Antiracism, the environment and English UK: an update
1 March 2022

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Antiracism, the environment and English UK: an update 

English UK and our board of trustees are to build a better industry as we recover from the pandemic, and as part of that we have published plans for antiracism and the environment 

We are currently planning a survey to inform our environmental work, which we hope to share with members in early April.  

We have made steady progress on our antiracism plan. An early draft of our survey of staff and the ELT community on their experiences of racism and discrimination has been shared with the action group, which came up with an initial five objectives for us.  

Antiracism: our five objectives for 2022 

  • Provide training for members and UK ELT industry. Topics could include dealing with incidents, raising awareness and tackling unconscious bias. Training could be in formats including conference sessions, guidelines, tools for centres to use, webinars or paid training.
  • Create guidelines for diversity in marketing which would inform the language and visuals used in our materials and be shared with members as a suggested template.
  • Use the English UK platform to promote diversity by celebrating black people and people of colour within the industry, diversifying speakers and trainers at our events, making antiracism and diversity central at our conferences and using social media platforms to promote diversity within our industry.
  • Facilitate a networking group for people of colour in UK ELT, enabling mentorship and networking across roles, giving the opportunity to discuss racism in the industry and get support, and ask for feedback to English UK and the antiracism action group.
  • Promote the UK ELT industry as an opportunity to increase visibility and recruitment. The group discussion noted that ELT is not widely known to a diverse range of people, which contributes to a lack of diversity. This is a long-term project and so it is vital the industry can be promoted as a safe and welcoming place to black people and people of colour. 

We have begun considering how to address these issues and will update the action group at their next meeting in March. The group also had interesting ideas on what success might look like and what they want us to achieve, in the context of English UK, the membership and the wider industry. These included tackling unconscious bias, education for everyone including students and agents and working with other educational organisations. 

What did the antiracism survey find? 

The survey has taken longer than anticipated to get into a publishable form which fairly represents everyone's views. We've learned a lot from the process which will be useful for us in future. 

We hope to share the survey with members in early spring, but here are some headline points:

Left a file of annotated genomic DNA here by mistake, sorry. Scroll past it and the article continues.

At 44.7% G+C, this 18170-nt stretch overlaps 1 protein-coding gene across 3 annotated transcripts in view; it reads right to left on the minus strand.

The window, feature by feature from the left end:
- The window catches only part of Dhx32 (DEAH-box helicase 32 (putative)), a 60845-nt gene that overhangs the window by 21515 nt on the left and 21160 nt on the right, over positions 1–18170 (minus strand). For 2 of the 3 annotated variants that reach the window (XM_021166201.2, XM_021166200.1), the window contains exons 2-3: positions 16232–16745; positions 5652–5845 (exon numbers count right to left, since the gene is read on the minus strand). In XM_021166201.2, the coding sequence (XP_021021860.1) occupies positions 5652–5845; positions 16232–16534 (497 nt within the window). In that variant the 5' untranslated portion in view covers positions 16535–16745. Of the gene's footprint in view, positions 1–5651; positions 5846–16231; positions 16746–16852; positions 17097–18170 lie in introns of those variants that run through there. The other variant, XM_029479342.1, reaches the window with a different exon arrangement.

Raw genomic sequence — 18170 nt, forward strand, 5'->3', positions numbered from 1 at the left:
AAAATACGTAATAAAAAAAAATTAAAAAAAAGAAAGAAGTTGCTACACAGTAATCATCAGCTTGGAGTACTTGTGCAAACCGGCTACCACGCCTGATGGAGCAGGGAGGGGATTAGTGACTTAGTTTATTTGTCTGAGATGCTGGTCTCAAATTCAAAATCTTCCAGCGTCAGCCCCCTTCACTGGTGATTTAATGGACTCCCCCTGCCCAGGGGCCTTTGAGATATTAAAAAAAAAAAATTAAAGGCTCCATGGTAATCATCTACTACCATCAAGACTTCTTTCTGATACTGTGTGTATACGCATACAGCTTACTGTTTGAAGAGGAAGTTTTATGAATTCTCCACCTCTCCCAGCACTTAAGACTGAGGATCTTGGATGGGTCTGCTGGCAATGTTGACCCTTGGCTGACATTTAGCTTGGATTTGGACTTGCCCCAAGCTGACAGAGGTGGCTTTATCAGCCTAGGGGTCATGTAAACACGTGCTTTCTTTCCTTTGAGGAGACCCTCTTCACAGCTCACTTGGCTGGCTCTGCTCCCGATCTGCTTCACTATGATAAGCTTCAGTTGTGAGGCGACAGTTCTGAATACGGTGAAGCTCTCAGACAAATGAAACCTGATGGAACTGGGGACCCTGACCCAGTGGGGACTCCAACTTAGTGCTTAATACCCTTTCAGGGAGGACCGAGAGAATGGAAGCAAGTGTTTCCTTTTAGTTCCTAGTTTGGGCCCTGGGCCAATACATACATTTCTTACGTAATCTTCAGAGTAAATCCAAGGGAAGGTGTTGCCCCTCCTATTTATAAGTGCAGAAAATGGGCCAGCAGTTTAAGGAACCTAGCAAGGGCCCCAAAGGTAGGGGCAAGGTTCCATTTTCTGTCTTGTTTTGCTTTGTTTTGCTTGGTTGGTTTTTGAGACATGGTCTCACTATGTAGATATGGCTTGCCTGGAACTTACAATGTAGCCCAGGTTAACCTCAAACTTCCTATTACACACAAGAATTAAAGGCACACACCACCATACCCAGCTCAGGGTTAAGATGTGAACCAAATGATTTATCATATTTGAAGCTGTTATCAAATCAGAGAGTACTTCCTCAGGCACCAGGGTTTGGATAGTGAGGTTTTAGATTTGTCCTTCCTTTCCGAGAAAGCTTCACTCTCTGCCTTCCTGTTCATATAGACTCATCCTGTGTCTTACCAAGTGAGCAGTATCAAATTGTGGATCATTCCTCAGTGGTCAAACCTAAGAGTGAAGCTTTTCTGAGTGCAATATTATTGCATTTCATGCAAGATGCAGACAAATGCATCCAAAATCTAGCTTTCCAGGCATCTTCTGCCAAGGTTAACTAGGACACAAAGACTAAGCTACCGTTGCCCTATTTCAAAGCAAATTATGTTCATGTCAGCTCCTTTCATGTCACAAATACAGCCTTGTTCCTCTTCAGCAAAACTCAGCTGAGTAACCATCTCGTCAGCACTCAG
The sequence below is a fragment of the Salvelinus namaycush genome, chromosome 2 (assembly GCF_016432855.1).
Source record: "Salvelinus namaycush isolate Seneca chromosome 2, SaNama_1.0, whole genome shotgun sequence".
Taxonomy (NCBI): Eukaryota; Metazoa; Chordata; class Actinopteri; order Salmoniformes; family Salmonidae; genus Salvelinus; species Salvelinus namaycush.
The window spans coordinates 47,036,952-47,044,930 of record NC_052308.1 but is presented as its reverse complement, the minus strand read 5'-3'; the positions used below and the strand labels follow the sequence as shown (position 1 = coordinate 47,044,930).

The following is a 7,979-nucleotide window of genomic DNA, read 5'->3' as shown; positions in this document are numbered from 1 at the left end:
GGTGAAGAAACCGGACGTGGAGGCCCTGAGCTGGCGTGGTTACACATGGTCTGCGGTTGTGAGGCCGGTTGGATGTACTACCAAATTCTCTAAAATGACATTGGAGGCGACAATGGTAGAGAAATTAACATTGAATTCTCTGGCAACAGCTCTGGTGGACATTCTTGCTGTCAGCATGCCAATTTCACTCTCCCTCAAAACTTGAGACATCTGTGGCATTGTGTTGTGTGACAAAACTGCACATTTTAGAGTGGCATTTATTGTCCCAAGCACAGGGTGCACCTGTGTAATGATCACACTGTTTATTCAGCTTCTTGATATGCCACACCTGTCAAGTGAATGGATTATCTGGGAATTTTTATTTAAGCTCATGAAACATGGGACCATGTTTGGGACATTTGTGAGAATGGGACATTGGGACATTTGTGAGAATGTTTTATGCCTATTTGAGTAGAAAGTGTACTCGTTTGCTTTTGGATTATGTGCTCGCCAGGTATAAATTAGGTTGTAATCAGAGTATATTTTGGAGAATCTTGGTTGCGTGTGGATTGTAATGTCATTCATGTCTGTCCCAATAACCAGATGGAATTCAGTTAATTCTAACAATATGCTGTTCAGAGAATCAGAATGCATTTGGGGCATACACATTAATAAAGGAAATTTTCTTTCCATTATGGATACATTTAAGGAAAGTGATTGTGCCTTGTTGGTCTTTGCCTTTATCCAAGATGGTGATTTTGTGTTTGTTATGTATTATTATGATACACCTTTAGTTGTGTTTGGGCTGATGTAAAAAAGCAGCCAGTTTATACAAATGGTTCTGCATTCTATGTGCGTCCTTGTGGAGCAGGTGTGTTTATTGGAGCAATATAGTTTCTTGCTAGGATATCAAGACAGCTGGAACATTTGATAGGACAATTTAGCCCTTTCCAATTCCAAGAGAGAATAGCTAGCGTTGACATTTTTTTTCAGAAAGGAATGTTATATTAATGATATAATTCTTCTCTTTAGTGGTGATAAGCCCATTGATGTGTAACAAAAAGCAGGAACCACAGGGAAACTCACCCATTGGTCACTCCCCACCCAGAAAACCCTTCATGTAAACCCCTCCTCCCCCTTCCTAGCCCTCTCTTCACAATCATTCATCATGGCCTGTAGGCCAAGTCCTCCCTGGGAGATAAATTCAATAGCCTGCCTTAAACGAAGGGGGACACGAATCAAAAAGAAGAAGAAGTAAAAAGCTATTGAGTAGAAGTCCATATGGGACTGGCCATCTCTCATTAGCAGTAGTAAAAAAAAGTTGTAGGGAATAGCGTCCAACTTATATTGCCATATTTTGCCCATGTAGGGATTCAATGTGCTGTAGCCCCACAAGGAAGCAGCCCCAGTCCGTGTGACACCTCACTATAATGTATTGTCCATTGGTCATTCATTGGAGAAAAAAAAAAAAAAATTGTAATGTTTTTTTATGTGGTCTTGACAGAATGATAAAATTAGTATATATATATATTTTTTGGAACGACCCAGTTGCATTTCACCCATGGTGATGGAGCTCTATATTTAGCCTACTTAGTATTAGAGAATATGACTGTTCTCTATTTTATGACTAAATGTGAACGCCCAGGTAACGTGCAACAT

• Most respondents were not very or not at all concerned about racism or other forms of discrimination at their ELT organisations (86 and 81%). Three-quarters had rarely or never experienced or seen discrimination in UK ELT and nobody reported any form of discrimination as frequent in their workplace. Over two thirds thought discrimination and prejudice are taken seriously in our sector.

  • In other positive findings, 95% thought people from all cultures, backgrounds and ages are respected and valued in their ELT organisation, with almost as many believing "overt" or "extreme" racism would be addressed at their organisation and 90% feeling safe there. 80% thought their organisation was committed to antiracism.  

  • Working conditions appeared to be broadly welcome as well: 82% thought their work and ideas were recognised and credited, 74% that recruitment was fair and transparent, and 78% say being their authentic self is not a disadvantage to their career. 

There were also less positive findings 

  • Almost half of the survey respondents were concerned about racism or xenophobia in UK ELT, with 45% concerned about other types of discrimination. Almost 40% had heard or seen prejudiced language, opinions or behaviour in their work, with almost 30% thinking racism was "not on the agenda" in UK ELT. 

  • Almost half of the survey sample agreed that "native" speakers are more respected in the sector, saying they have often been asked for a more "British" homestay host, teacher or other member of staff. This was reported as the most common form of discrimination in UK ELT in this survey.  

  • Non-native speakers were likelier to feel left out, unsafe, or "the only one" and feel their work isn't credited or their opinions valued. They were twice as likely to to have heard or seen prejudiced language or behaviour in UK ELT and almost half thought teachers, hosts and other ELT workers are racialised and stereotyped.  

  • Sexism was the second most common type of discrimination reported in UK ELT: 36% of all respondents and almost half of women said it happened. A quarter of women think there is bias or discrimination in their workplace, and almost two thirds do not agree that staff are treated equally. Over half of men but under a third of women thought teaching materials reflect diverse people and lives.  

  • Over 80% said they have rarely or never witnessed or experienced homophobia but lesbian, gay or bisexual people are twice as likely to think being their authentic selves was a career disadvantage. Over a quarter of gay, lesbian or bisexual people feel "like the only one," double the figure for heterosexual colleagues, and they are also less likely to think their opinion is listened to or that they could be themselves at work.  

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